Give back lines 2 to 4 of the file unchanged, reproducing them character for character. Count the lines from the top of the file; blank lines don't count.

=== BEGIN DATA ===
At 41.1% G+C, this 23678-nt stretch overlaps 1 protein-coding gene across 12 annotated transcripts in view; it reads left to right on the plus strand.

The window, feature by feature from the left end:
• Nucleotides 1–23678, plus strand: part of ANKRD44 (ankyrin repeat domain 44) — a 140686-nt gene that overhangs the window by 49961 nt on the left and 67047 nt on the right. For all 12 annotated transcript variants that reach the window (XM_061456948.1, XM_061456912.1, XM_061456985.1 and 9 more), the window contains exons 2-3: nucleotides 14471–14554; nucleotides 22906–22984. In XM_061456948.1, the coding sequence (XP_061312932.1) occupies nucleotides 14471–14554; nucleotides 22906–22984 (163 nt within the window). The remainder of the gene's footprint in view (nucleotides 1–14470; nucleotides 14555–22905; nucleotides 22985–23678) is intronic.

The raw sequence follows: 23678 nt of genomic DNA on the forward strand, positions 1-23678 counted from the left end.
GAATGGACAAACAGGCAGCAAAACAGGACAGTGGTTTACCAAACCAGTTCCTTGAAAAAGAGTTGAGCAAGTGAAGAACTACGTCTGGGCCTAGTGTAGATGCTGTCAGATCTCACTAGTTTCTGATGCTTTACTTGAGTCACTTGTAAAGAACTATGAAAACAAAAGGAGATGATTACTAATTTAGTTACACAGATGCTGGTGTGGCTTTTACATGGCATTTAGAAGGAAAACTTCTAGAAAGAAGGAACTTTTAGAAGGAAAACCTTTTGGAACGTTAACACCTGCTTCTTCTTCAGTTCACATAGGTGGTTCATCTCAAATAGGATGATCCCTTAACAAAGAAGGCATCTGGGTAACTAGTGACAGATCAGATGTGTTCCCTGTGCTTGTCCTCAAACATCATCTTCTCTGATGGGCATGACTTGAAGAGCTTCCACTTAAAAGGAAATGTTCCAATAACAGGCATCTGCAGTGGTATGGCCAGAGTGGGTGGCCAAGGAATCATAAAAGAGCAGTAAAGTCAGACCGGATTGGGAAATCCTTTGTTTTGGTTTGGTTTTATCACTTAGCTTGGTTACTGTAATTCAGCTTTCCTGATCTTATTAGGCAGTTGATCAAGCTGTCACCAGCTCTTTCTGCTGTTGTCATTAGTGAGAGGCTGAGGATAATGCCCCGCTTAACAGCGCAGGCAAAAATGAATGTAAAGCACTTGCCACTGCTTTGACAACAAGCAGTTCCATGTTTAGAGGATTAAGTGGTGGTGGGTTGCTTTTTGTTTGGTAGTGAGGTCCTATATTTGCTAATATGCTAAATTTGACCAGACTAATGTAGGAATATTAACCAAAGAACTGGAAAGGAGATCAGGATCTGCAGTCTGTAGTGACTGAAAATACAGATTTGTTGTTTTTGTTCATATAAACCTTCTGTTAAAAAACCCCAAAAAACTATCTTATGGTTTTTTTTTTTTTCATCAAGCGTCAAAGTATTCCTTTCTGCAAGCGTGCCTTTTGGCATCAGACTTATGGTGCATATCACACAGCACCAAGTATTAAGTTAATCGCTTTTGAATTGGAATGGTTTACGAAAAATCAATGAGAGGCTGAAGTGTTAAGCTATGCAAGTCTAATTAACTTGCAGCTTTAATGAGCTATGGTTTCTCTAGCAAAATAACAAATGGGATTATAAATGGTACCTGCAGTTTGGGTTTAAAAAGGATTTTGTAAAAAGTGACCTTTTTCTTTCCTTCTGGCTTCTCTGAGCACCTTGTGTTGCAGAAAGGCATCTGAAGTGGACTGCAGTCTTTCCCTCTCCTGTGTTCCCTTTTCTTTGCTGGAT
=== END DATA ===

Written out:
The window, feature by feature from the left end:
• Nucleotides 1–23678, plus strand: part of ANKRD44 (ankyrin repeat domain 44) — a 140686-nt gene that overhangs the window by 49961 nt on the left and 67047 nt on the right. For all 12 annotated transcript variants that reach the window (XM_061456948.1, XM_061456912.1, XM_061456985.1 and 9 more), the window contains exons 2-3: nucleotides 14471–14554; nucleotides 22906–22984. In XM_061456948.1, the coding sequence (XP_061312932.1) occupies nucleotides 14471–14554; nucleotides 22906–22984 (163 nt within the window). The remainder of the gene's footprint in view (nucleotides 1–14470; nucleotides 14555–22905; nucleotides 22985–23678) is intronic.

The raw sequence follows: 23678 nt of genomic DNA on the forward strand, positions 1-23678 counted from the left end.